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By now you probably know the weekend's National Folk Festival was a huge hit, attracting approximately 95,000 people and a diverse crowd at that. A weekend of beautiful weather dimmed most memories of last year's rain-fest.
With notebook in hand, Style's CD editor, Brent Baldwin, attended all three days of the festival in downtown Richmond along the James scribbling notes between bites of food and the occasional Yuengling.
We asked him to share the moments that stood out:
We're walking down Fifth Street and the festival is coming right at us.
New Orleans' Treme Brass Band is marching while playing their funky brass horns with about 100 people shuffling behind. We follow them up the hill to the large Ukrop's/First Market Bank Stage, where the band performs a loopy rendition of Louis Armstrong's "What a Wonderful World," complete with drunken-sounding horns and gruff Satchmo-like vocals. Notes sound even brighter in the crisp October night.
Several speakers take the stage for long-winded introductions ("Virginia is great.
We're turning 400"), highlighted by Gov. Tim Kaine shouting the name of one of his favorite musicians, "Flavor Flav!" the ex-drug addict and comedic sidekick from hip-hop group Public Enemy. It's almost a Howard Dean moment, but not quite.
The Kenny & Amanda Smith Band play some tame bluegrass that sounds made for commercial radio (if there were bluegrass radio). We decide to go home and get a fresh start tomorrow in the sun.
Saturday at Noon
Now this is what I'm taking about. We're ready for a full day of music, and the weather is cooperating magnificently.
Organizers must be thrilled as thousands of revelers swarm the festival grounds, enjoying the many different tents and stages, as steady winds off the James carry the aroma of food everywhere. Plenty of vendors, crafts for kids and clean Porta Pottis mean no long lines. That's an A for preparation.
I've been tipped off to check out the throat singers, AltaiKAI, at the Comcast Stage. They blow me away with their deeply hypnotic vocal technique, funky jaw-harp-playing and barnyard animal noises. Of all the bands, they create unique and immersing soundscapes. Mountain life never sounded so exotic.
Next I catch elder bluegrass singer Hazel Dickens, who has difficulty staying in key (she recently had two strokes, for Pete's sake) but wins over the crowd with her loud and proud chorus delivery, rough edges adding authenticity. Highlights include a great cover of Dallas Frazier's "California Cottonfields."
I'm learning the important thing is to keep moving. Check out a couple of songs and start heading to the next tent. There's just too much to see.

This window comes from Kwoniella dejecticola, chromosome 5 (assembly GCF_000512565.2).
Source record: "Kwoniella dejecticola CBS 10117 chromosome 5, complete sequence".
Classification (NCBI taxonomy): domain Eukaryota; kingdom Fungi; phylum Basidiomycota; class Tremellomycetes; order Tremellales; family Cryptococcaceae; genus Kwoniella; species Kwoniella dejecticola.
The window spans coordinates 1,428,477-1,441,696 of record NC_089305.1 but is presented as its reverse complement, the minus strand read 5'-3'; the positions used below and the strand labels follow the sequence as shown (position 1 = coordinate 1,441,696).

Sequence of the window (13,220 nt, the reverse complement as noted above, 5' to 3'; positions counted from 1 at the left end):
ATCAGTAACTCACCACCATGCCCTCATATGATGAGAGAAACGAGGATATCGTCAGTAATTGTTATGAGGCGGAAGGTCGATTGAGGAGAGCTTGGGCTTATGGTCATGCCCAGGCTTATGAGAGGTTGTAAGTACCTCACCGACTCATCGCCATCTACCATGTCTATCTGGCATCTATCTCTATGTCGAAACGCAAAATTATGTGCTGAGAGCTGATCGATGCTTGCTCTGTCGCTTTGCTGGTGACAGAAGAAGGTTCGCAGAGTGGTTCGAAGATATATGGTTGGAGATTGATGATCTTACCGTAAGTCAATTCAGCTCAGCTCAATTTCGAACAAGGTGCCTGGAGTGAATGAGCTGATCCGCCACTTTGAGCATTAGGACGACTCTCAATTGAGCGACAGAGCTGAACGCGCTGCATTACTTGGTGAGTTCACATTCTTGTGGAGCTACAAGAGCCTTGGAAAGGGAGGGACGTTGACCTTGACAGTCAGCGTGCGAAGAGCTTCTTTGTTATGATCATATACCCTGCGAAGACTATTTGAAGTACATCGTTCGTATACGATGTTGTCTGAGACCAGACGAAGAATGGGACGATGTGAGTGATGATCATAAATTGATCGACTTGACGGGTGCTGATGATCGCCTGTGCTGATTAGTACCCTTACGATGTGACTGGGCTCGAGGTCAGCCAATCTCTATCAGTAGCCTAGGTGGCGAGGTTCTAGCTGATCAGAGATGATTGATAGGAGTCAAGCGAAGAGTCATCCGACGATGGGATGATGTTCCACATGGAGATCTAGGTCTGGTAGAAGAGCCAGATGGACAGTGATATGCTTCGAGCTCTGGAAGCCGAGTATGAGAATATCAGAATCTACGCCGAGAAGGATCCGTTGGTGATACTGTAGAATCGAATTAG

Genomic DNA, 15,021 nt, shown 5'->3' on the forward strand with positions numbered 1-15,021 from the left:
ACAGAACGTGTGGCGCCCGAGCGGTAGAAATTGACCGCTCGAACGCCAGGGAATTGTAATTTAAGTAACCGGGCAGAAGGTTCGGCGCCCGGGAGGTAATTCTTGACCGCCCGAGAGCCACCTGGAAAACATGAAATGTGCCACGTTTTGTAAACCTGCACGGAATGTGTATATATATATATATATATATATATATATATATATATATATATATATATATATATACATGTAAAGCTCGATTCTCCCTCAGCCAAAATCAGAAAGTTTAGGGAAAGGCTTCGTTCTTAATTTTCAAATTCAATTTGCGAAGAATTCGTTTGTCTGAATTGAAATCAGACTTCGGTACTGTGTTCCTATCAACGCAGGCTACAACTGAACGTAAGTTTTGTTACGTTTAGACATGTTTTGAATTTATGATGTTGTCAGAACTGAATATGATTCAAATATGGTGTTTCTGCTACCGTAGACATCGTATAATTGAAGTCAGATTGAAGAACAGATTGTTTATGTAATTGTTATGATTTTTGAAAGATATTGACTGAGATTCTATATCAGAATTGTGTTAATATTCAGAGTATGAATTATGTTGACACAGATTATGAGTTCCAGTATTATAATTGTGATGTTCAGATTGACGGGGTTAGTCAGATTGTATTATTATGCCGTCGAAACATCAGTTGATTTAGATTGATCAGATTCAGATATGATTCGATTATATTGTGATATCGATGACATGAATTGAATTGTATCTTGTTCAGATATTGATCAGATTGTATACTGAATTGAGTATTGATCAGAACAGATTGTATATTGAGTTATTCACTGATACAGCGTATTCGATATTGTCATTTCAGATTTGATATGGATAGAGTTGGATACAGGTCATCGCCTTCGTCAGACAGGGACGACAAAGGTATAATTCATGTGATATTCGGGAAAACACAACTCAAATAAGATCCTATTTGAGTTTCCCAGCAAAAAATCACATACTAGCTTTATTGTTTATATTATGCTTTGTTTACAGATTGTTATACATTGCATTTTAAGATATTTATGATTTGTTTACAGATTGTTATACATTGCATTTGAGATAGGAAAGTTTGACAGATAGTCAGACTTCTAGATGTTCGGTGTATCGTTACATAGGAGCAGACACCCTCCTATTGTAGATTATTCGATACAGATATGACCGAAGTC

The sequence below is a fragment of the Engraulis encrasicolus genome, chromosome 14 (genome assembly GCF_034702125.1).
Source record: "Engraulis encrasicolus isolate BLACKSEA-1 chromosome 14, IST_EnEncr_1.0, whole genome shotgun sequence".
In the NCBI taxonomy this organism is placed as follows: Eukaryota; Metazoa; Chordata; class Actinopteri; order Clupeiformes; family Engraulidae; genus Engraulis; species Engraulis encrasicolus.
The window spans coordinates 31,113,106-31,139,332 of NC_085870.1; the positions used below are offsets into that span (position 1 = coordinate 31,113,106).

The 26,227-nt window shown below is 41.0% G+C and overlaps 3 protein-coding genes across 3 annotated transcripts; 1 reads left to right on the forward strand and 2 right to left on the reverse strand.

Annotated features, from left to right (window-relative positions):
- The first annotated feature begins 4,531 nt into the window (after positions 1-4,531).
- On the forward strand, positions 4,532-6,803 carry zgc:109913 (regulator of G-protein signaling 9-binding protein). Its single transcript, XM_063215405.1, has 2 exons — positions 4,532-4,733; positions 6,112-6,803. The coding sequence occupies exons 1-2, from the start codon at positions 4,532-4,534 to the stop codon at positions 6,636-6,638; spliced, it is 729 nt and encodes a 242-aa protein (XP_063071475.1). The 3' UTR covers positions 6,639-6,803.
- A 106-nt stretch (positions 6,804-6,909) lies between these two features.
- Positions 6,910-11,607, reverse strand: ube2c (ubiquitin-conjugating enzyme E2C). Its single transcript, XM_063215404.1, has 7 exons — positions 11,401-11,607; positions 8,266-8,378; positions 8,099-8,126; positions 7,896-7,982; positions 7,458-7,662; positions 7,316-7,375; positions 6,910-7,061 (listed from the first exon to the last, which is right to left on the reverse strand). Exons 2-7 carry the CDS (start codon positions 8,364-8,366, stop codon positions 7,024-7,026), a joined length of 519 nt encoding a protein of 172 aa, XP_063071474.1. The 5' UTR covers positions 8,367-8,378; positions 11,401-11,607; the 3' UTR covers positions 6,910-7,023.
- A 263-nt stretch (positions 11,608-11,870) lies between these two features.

We spend the rest of the day at the Times-Dispatch Dance Pavilion, watching The Carlos de Leon Orchestra (wonderful salsa/Latin jazz with great trumpet runs by its leader, who weaves the melody from "On Broadway" into one heavily percussive number), followed by a rollicking blues set by Willie King & The Liberators. Little kids are everywhere on the dance floor you have to be careful not to trample them.
The music reaches a crescendo with a blistering set of horn-heavy ska from originators The Skatalites, who happily unleash their classic "Guns of Navarone" with an old dude on drums who still kicks butt.
By now it's 7 p.m. and we're burned out. No gas left for Chuck Brown's D.C. go-go.
Sunday at Noon
The festival is a hit, and I'm back for more plus the weather is even better.
Because it's Sunday, I feel compelled to check out the gritty rock gospel of The Lee Boys. While I thought they could use an organ to round out the sound, pedal-steel player Roosevelt Collier is a revelation, lighting up the crowd with sleek tremolo-picking and scorching runs. After a few tunes by Santiago Jimenez are marred by sound difficulties, I head back to the Times-Dispatch dance floor, where things have been hopping all weekend.
I'm rewarded with a surprise: the Lost Bayou Ramblers, who earn some of the most enthusiastic crowd response of the weekend for their rockabilly-infused Cajun music. These guys put a modern face on traditional roots while working the crowd like pros, with a stand-up bassist who lays it all out spinning, slapping, straddling and
was he jumping atop his bass? Their 75-minute set is one of the highlights of the festival.
Later we get mystical with Mythili Prakash and the Dance of India Ensemble (I'm a sucker for sitars). They play a new tune choreographed especially for the festival, appropriately titled "The Sun." The colorfully dressed dancer moves with taut precision, her steps running in perfect counterpoint to the music.
"This feels more like an international music festival," says a friend between bites of jerk chicken.
Yes, it does. Here's hoping Richmond can keep something like this going, even after the three-year stint ends in 2007. Who can say no to free music in the sun? SClick here for more Arts & Culture